[S2E3] Double Trouble
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You have to love the powers that be at Good Trouble. They knew there was a mixed reception to the dance number during Good Trouble Season 1 Episode 13, but they doubled down on it with a fiery number at Jazmin's Doble Quince.
Malika has found inspiration and doubled down on her activism by joining the Black Lives Matter movement, officially. The series has handled many of these topics with such thought and care, and it's pleasing that they're sticking with it even though the Jamal Thompson case has come to an end.
When Lloyd tells the students they need to help the real ninja, they tie him up again. Gene concludes that if either the real or fake ninja could get a hit on their double, one would disappear and tells them that they should help the evil ninja defeat the real ninja. Lloyd reveals that he's been lying and that he is good, but that Brad is too. He recalls that on his first day, Lloyd didn't know how things worked around Darkley's, and although Brad put fire ants in his bed it was only to show Lloyd how things worked at Darkley's. Lloyd tells the students that each of them have a secret good side to them that stays quiet out of fear of being alone. Realizing this is true, the boys join Lloyd.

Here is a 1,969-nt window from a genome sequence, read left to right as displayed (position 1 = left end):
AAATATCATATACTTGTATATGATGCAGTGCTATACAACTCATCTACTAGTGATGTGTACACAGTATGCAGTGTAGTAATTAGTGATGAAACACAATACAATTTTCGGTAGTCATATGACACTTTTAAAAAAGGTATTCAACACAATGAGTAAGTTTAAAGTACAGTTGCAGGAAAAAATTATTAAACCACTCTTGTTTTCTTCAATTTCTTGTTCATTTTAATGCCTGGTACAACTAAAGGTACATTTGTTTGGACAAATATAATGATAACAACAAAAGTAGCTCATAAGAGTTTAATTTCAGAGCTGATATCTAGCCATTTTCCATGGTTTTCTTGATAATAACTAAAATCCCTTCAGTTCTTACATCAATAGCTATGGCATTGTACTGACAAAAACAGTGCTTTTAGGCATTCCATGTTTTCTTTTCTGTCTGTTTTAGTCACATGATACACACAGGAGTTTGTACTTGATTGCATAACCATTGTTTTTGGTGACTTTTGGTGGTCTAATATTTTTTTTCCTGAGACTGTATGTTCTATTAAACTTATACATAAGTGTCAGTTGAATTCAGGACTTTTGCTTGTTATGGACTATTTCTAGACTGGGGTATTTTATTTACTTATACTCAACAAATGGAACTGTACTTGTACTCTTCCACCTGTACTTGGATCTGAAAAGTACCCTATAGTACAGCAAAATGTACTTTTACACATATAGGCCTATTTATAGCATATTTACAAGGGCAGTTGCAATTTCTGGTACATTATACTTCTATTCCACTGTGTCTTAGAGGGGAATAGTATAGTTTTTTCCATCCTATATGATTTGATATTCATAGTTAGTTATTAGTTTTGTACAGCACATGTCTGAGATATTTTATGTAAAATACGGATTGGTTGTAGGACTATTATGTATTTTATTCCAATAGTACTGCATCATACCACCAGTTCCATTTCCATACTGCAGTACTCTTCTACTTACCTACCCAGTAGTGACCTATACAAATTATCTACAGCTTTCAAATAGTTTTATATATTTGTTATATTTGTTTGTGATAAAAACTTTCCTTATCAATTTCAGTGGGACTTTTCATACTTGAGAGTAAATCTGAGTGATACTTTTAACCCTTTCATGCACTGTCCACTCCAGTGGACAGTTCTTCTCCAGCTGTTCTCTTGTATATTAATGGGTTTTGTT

Chapter 3 turns to jazz and to singer Jimmy Scott, whose medical condition stunted his growth and affected the development of his vocal chords. Eidsheim demonstrates that the gender trouble Scott's voice created for the recording industry was not due to pitch range alone. In fact, his singing range was no higher or lower than other African American male singers of the time. But by considering timbre, Eidsheim argues that Scott's masculinity was called into question, not by high-pitched singing but by his refusal to use falsetto at higher ranges, what she calls "timbral scare quotes" (p. 105) that bracket off such performances from presumably heteronormative, hypermasculine Blackness. Thus, Eidsheim's timbral analysis helps us to understand not only Jimmy Scott's career and recordings but potentially those of other African American performers, such as Sylvester, who have similarly disrupted notions of gender, race, and sexuality through singing. (6) 59ce067264